Apple Logo With Steve Jobs' SillhouetteTim Cook and many of the executives at Apple were chastised by Steve before his inevitable departure to not ask “What would Steve do?” in managing the company in his absence.

In my mind this is excellent, but only half guidance. The “Company that Steves Built” can not try to second guess all of Jobs answers to ever situation; however, where and more properly how can the guidance of Jobs be used to maintain and bring the company forward? I think the devil is in the details.

I’ve been reading Jobs’ biography. On the one hand he was a marketing and sales Genius. He saw long range better than any 10 executives saw short to medium range. With the original Mac, he saw the laptop. With the laptop he saw the tablet. But Jobs could also be a tyrannical monster and would occassionally let ego get in the way of solution. Compromise was not an option in his world and more often than not he was correct.

Jobs was a complicated individual (understatement) who combined paranoia with existential love, a Shoalin Master’s respect for beauty with a pit bulls vicious quest to market only best in class products. These things drove his expertise, his eye for detail, and his cruel treatment of anyone he didn’t respect.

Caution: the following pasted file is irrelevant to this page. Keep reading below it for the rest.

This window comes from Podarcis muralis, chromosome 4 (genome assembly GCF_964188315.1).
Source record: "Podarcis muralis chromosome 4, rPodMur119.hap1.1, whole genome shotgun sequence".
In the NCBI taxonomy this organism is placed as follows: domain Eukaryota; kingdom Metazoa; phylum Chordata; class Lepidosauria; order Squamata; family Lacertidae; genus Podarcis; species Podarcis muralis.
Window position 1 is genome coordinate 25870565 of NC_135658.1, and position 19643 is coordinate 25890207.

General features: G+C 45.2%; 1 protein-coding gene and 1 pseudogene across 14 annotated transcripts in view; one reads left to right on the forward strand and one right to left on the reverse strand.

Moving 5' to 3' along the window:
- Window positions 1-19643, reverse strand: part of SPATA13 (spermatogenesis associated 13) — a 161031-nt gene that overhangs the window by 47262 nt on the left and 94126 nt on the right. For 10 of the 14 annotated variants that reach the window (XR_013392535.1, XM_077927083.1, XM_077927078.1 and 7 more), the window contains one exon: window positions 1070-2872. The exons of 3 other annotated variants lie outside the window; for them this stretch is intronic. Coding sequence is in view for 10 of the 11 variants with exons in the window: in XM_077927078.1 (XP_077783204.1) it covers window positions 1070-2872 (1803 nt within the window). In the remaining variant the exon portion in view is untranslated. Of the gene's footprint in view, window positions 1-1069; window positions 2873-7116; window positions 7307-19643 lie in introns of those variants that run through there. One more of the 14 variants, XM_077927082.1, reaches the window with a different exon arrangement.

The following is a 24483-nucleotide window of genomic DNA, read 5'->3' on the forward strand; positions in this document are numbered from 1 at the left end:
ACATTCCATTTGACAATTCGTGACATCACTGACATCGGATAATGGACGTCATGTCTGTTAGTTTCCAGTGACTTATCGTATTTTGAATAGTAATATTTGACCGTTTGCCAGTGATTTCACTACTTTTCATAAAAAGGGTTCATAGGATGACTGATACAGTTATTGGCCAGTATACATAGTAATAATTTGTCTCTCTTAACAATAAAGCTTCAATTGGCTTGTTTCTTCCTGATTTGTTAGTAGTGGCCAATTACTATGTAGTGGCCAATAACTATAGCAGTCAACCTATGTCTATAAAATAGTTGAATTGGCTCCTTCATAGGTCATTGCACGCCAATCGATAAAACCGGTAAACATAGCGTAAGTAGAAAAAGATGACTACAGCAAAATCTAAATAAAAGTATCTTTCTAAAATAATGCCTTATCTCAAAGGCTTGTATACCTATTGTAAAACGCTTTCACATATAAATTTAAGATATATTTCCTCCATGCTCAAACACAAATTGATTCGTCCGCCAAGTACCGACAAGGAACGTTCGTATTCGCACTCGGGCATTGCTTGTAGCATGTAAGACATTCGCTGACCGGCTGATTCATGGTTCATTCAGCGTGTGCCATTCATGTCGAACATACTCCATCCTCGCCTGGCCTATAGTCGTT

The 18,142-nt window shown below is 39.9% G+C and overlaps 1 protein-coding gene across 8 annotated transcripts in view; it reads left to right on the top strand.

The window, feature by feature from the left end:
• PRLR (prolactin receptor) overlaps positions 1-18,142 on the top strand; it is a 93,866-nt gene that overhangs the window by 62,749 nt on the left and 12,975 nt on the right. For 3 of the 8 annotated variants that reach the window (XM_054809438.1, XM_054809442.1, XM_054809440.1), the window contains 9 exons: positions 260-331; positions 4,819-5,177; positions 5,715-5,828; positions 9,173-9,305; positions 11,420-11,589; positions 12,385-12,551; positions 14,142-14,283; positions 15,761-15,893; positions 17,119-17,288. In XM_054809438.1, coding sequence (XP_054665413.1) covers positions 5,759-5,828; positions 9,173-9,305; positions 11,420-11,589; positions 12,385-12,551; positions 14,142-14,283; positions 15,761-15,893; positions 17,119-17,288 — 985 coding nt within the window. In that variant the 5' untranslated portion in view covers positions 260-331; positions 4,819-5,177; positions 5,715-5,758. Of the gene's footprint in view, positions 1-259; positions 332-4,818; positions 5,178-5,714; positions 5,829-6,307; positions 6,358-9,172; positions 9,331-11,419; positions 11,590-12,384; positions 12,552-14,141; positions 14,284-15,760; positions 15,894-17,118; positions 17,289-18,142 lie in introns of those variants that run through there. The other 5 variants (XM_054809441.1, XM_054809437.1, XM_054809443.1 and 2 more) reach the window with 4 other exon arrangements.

I think this drives inherent hole in the entire “What would ##### do” mentality. Each person has to drive towards excellence; but they can only do so in their own way for themselves. A friend once told me that Dogma is the Excrement of Spiritual Realisation.

I think the question that Apple should ask is not “What would Steve do?” It is pretty much obvious what Jobs would do in most situations. I think his motivations and life of experiences and learning got him there. So I think the effective question that would better server Apple and could then be rolled out to other great leaders reduces very simply.

Why would Steve do?

With “Why would ##### do” we find the path to excellence rather than trying to emulate previous excellence for the wrong purposes.

« »